Once you have all your current year tax documents ready it’s time to prepare and file your taxes. There are a number of options available to you and they vary in cost and how easy they make things for you.
Start by thinking about what, if anything, has changed from last year. Maybe you bought or sold a home, moved to a new state, got married (or divorced), had a baby, opened a business or started taking retirement distributions. These types of life events that may result in you needing more information for your tax reporting and additional complexity. The more changes and the more complexity in your taxes, the more help you will probably need.
So, what are the filing options available? Here’s a summary:
Paper Manual Filing
You can print off the 1040 tax form, manually fill it in, and mail it to the IRS. Or use the fillable forms and key the numbers directly into the form on the IRS website, then print it. However, with both of these options, there may be several schedules (secondary forms) you also need to fill out in order to complete the main 1040 form. If you plan to do it this way, be careful not to make any math errors and get the form in the mail on time. Your return is considered filed on time if the envelope is properly addressed, postmarked, and deposited in the mail by the due date (April 15 most years). There is no charge for this type of filing.
E-file / Tax Preparation Software
There are many online web tools and tax software programs available to help you complete and file your taxes electronically. These programs will ask you a series of questions about events in your life, marital status, income, available tax credits, deductions, etc. Using tax preparation software or online web tools is the best and simplest way to file a complete and accurate tax return because it guides you through the process and does all the math for you. Some examples are Tax Act, H&R Block, TurboTax, Jackson Hewitt and TaxSlayer. If you use an online service or tax preparation software, they’ll usually complete and submit the necessary forms to the IRS and state taxing authority on your behalf. The costs for use of the software and e-filing vary, but if your income is below a certain level you can take advantage of……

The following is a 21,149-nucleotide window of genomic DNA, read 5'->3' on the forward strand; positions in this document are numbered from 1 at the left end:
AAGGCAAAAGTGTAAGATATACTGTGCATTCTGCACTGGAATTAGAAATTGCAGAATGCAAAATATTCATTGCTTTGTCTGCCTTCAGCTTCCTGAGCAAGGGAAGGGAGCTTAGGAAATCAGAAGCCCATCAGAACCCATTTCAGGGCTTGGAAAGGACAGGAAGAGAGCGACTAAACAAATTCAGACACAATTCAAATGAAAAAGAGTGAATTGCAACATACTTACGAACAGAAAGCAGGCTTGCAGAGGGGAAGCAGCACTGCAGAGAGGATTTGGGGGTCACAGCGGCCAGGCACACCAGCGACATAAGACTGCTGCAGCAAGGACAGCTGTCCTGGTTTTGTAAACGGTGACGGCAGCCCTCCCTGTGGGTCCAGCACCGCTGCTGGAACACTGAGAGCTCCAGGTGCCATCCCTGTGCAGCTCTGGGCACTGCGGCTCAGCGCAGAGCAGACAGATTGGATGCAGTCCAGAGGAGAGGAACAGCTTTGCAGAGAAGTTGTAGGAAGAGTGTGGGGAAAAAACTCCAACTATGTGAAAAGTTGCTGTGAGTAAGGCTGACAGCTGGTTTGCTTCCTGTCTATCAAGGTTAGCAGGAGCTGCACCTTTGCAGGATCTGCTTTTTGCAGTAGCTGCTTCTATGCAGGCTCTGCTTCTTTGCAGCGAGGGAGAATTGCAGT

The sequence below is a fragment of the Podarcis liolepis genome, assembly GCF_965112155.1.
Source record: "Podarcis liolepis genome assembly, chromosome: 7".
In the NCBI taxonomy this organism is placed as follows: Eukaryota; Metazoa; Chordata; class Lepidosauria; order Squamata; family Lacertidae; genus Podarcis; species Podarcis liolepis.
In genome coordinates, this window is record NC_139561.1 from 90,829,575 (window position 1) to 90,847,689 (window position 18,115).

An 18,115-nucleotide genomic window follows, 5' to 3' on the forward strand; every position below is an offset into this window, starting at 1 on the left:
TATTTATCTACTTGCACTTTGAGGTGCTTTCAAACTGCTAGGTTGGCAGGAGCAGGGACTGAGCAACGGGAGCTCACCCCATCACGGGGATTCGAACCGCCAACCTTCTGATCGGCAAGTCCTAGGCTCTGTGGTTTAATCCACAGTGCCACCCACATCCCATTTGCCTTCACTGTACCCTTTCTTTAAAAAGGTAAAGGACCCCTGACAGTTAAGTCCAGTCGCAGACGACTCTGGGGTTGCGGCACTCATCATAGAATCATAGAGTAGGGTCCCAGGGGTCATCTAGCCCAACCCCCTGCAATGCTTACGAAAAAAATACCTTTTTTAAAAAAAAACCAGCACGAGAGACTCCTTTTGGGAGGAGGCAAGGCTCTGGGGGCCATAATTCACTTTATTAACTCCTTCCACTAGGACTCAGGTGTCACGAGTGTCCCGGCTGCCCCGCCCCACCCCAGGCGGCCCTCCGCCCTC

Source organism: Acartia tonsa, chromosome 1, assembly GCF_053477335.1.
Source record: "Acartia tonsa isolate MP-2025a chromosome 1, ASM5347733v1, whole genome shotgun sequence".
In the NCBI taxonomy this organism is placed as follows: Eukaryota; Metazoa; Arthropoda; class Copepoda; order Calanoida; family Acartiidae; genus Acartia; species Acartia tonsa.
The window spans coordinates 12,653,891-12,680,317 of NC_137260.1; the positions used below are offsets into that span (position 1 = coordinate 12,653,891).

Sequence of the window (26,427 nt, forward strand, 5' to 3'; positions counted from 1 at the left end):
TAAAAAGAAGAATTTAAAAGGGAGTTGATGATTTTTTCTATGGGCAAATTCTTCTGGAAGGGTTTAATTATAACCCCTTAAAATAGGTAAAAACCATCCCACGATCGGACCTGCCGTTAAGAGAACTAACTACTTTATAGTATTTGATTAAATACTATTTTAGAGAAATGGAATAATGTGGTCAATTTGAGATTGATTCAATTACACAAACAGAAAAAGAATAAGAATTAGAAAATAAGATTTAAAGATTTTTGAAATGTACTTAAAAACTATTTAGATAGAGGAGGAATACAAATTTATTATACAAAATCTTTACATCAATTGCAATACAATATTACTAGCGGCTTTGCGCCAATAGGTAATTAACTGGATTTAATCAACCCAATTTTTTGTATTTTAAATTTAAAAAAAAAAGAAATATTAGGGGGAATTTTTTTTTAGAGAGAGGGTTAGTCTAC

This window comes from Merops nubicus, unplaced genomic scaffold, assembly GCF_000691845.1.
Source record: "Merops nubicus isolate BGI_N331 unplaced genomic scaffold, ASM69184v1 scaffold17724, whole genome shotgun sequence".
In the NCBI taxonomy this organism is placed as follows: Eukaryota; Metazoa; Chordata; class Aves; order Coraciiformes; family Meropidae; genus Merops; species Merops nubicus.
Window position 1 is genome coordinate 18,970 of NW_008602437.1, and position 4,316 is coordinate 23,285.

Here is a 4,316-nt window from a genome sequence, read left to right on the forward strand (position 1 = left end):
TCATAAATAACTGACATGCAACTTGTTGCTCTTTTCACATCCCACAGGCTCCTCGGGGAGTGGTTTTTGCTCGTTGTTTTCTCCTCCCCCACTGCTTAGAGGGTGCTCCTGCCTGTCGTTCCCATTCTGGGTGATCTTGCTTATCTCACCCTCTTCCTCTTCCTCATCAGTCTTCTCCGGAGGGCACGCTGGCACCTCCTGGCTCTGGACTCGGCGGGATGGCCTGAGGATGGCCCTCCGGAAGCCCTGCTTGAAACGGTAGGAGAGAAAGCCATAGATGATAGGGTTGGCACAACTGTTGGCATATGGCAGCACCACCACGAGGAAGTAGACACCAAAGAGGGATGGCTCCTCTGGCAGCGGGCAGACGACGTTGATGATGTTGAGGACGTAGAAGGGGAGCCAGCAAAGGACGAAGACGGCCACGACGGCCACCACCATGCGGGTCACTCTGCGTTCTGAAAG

IRS Free File
If your income is below a certain level (AGI of $73,000 for 2021 taxes) you are likely eligible for one of the IRS Free File partner offerings. The IRS estimates that up to 70% off Americans are eligible for at lease one of the partner offerings that provide a free federal return. You can check your eligibility and compare offers that may be available to you at the IRS Free File website.
Hire a Tax Professional
There are several large, national tax preparation services as well as individual CPAs (certified public accountants) available if you have a more complicated return, questions, need additional help or just want to maximize your refund. You will collect all your documents and provide them to the preparer. They’ll need to meet with you or send a questionnaire in advance to understand more about you and your situation. They will also complete and submit the necessary forms to the IRS and state tax authority for you. This type of service will cost the most since you are using the services of a tax professional.
The IRS recommends utilizing electronic filing and requesting direct deposits of any refunds. By filing electronically, you’ll typically get your refund sooner and it’s considered safer than having the check mailed to you.
One final note – the IRS has information on their site about free tax assistance through the IRS Volunteer Income Tax Assistance (VITA) and the Tax Counseling for the Elderly (TCE) programs for taxpayers who qualify. Check it out here.
This article was originally published in 2019 and was last updated March of 2022 with information on filing for the 2021 tax year.